The Institute for Health Metrics and Evaluation (IHME) at the University of Washington raised its Oct. 1 estimate by 18 percent from 169,890 to 201,129 fatalities due to COVID-19, which they related to eased social distancing and reopening measures, according to Reuters.
“It is increasingly clear that COVID-19’s toll will extend beyond the summer months in the Northern Hemisphere, and current epidemics could easily worsen as the Southern Hemisphere nears its winter season,” the IHME said on its website.
Guests wait in line to have their temperature taken before entering SeaWorld as it reopens with new safety measures in place, Thursday, June 11, 2020, in Orlando, Fla. The park had been closed since mid-March to stop the spread of the coronavirus. (AP Photo/John Raoux)
The institute said Florida would be among the hardest-hit states, with a projected 18,675 deaths, after it saw 2,000 new coronavirus cases for two straight days over the weekend. The state recorded record high cases reported over a 24-hour period on Saturday and high case numbers also on Sunday.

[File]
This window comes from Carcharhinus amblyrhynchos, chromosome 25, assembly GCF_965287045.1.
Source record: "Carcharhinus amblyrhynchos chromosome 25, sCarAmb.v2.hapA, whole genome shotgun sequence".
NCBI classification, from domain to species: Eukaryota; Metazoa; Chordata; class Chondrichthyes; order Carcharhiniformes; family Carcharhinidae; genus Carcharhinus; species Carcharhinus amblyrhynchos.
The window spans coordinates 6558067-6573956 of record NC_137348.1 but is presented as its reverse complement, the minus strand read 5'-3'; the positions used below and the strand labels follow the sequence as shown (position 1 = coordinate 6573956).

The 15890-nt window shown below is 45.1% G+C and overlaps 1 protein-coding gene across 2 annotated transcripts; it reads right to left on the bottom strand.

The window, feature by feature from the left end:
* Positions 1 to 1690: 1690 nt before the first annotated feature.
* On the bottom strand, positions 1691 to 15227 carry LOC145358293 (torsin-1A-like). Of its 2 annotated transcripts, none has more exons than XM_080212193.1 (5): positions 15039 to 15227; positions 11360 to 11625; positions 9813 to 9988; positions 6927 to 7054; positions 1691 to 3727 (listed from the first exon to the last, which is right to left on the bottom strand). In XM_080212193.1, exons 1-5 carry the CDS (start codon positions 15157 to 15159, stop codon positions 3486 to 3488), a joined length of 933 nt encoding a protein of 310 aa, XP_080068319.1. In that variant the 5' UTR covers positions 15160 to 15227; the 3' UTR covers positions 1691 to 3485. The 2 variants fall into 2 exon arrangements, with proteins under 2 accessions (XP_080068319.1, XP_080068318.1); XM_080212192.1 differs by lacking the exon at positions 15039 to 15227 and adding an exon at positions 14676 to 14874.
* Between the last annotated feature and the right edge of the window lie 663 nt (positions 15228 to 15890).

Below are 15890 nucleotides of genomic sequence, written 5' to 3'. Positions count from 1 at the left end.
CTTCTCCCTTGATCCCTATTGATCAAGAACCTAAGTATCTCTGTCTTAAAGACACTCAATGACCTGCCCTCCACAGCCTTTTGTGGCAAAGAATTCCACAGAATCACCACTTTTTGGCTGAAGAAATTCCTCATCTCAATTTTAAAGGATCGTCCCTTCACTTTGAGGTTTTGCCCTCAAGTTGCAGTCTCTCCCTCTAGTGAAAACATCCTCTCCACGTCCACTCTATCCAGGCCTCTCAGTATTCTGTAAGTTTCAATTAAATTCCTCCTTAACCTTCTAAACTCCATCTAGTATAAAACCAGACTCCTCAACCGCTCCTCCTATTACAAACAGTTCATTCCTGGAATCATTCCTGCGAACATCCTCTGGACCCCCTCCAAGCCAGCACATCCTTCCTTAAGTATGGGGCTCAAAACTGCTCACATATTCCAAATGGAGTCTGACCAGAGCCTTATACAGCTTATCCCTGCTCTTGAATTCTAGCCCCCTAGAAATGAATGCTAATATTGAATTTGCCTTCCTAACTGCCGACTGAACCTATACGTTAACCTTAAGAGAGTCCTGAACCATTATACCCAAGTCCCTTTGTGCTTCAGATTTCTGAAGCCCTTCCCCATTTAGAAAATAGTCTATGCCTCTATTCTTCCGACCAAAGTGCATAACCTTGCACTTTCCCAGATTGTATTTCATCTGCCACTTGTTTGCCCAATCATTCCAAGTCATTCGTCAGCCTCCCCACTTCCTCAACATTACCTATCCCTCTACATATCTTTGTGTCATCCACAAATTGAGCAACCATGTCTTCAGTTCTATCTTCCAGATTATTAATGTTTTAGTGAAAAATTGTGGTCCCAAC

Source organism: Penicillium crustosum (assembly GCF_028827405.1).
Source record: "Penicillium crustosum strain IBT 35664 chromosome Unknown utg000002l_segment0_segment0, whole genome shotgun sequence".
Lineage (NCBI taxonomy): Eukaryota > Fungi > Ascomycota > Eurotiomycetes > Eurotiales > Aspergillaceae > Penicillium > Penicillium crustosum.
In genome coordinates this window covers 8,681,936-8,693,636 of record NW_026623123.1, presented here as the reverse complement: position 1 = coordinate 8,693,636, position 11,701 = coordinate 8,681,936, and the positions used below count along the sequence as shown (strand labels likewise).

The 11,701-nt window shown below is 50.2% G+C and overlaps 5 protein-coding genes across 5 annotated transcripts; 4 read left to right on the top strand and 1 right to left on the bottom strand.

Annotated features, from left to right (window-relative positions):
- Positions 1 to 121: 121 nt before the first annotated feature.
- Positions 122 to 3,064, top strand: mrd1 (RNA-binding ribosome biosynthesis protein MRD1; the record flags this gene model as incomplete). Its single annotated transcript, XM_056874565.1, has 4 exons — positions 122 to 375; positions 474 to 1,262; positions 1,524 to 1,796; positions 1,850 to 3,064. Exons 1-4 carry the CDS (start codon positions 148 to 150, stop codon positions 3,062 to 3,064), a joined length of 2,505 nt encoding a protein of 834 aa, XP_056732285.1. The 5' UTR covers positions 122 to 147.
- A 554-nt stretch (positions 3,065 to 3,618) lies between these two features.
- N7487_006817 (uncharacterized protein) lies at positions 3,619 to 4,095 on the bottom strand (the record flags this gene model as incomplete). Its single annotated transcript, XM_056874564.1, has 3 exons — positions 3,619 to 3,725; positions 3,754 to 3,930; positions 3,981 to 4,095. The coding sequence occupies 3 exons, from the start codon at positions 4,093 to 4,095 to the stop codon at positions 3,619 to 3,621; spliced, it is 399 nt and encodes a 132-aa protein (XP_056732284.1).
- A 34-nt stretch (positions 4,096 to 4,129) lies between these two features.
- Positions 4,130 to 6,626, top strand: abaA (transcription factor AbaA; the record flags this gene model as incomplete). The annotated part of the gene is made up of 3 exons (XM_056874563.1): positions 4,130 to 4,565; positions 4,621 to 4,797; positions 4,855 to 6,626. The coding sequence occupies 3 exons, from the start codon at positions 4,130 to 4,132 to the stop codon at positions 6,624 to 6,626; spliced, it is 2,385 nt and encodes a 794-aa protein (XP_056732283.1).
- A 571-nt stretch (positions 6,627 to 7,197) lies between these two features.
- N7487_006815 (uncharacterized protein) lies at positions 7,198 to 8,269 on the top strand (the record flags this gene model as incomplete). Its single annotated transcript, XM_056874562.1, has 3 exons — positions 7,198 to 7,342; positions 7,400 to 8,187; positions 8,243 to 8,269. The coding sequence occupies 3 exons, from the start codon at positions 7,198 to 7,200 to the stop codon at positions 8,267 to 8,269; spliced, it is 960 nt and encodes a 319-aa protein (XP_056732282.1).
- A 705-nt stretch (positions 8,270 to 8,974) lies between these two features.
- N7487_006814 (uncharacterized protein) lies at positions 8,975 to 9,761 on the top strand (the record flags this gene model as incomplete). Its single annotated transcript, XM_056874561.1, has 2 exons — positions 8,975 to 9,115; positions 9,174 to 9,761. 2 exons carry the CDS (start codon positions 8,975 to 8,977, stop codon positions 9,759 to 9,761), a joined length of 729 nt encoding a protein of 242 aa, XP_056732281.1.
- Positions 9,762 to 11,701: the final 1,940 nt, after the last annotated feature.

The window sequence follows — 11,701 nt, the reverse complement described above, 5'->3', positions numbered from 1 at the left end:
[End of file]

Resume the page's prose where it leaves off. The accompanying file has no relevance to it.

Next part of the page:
Florida’s projected total was up 186 percent from a previous estimate of just 6,559 on June 10. The state health department reported an additional 1,758 new cases by late Monday morning.
Deaths in California were raised by 72 percent from 8,812 to 15,155, and Arizona’s fatalities were upped by 56 percent from 4,762 to 7,415, the news organization reported.
The newly revised projection comes as Ashish Jha, head of Harvard’s Global Health Institute, previously said fatalities from the virus would nearly double in the U.S. by the fall unless action was taken to limit its spread.
“Even if we don’t have increasing cases, even if we keep things flat, it’s reasonable to expect that we’re going to hit 200,000 deaths sometime during the month of September,” Jha told CNN on Wednesday, according to Reuters. “And that’s just through September. The pandemic won’t be over in September.”
Jha told “Bill Hemmer Reports” Monday that the increase in coronavirus cases and hospitalizations across multiple states were a “real concern.”
“What we saw was, around Memorial Day, the country started to open up and some states were in pretty good shape and eventually opened very slowly,” Jha told host Bill Hemmer. “Other states already had a lot of cases and they opened pretty rapidly, and what I think we’re seeing is a mix of some of that higher levels of cases and some outbreaks.”
He said recommended steps to limit the spread of the virus include contract tracing, increased testing, mask usage, and continued social distancing.
In the U.S., all 50 states plus the District of Columbia have reported confirmed cases of COVID-19, tallying more than 2,113,488 illnesses and at least 116,122 deaths, according to data from Johns Hopkins.
Fox News’ Victor Garcia contributed to this report